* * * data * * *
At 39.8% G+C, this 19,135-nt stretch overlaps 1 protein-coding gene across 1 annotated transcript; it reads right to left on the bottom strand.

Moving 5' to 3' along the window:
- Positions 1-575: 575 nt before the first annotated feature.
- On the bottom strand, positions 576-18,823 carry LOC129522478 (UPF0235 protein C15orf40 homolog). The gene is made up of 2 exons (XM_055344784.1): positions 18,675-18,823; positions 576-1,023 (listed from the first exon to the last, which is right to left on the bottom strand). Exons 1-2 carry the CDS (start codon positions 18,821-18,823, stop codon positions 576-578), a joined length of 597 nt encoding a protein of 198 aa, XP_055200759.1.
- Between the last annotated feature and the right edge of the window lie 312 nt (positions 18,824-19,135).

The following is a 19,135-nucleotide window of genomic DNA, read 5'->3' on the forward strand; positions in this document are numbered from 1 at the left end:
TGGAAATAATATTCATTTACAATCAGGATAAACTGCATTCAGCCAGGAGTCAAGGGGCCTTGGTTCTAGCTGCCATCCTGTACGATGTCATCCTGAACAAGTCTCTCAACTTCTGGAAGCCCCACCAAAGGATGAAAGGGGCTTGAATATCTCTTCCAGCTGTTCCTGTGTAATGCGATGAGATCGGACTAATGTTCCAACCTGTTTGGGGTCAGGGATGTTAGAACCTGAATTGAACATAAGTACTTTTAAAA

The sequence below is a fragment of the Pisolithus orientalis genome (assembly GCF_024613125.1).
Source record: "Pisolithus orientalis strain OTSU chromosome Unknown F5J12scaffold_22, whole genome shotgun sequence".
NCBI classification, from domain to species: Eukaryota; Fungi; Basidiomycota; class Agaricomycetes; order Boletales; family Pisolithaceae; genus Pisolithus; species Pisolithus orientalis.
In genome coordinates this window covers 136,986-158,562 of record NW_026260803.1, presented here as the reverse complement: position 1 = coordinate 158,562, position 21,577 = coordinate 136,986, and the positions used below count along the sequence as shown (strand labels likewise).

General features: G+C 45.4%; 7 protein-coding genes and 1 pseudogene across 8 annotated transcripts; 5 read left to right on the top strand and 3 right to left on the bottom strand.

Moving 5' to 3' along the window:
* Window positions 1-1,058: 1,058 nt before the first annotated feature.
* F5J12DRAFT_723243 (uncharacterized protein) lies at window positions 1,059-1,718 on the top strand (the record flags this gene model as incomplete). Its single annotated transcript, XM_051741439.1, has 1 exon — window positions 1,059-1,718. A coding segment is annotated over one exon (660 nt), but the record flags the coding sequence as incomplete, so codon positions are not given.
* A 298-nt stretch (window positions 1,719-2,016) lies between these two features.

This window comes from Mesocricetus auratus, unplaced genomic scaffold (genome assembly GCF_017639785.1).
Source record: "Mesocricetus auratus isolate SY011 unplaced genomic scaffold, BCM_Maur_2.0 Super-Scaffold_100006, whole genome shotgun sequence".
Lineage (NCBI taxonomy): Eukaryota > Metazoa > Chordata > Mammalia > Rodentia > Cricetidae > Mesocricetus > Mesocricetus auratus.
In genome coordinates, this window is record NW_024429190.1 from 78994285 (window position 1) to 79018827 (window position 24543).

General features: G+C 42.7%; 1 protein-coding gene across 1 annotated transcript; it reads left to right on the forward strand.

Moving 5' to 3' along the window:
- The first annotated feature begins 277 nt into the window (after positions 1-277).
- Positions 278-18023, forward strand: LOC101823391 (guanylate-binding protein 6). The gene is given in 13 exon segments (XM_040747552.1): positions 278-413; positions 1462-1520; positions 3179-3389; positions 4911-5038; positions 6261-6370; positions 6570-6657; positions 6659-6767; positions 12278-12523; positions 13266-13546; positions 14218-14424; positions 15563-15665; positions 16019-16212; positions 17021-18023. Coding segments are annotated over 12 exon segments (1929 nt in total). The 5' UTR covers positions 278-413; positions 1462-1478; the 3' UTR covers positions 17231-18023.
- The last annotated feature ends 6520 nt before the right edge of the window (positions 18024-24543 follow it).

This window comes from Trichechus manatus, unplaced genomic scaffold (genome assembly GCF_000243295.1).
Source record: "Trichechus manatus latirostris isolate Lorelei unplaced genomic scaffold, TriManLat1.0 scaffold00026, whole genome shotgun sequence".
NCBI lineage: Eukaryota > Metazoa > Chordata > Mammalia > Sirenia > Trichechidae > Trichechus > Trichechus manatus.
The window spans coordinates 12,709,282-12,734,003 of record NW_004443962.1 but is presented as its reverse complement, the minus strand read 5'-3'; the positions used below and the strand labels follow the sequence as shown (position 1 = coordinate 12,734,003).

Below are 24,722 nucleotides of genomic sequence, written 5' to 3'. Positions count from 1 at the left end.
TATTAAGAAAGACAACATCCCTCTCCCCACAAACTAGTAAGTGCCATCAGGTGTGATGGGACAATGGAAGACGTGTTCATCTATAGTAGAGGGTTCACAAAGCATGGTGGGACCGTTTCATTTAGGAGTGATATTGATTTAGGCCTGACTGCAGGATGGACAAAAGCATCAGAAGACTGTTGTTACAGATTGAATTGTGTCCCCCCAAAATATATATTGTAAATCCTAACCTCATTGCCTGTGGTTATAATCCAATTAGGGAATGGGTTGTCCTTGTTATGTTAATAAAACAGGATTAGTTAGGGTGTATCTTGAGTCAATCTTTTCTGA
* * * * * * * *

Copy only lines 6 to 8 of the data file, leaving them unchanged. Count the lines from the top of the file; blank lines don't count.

The following is a 19,135-nucleotide window of genomic DNA, read 5'->3' on the forward strand; positions in this document are numbered from 1 at the left end:
TGGAAATAATATTCATTTACAATCAGGATAAACTGCATTCAGCCAGGAGTCAAGGGGCCTTGGTTCTAGCTGCCATCCTGTACGATGTCATCCTGAACAAGTCTCTCAACTTCTGGAAGCCCCACCAAAGGATGAAAGGGGCTTGAATATCTCTTCCAGCTGTTCCTGTGTAATGCGATGAGATCGGACTAATGTTCCAACCTGTTTGGGGTCAGGGATGTTAGAACCTGAATTGAACATAAGTACTTTTAAAA

The sequence below is a fragment of the Pisolithus orientalis genome (assembly GCF_024613125.1).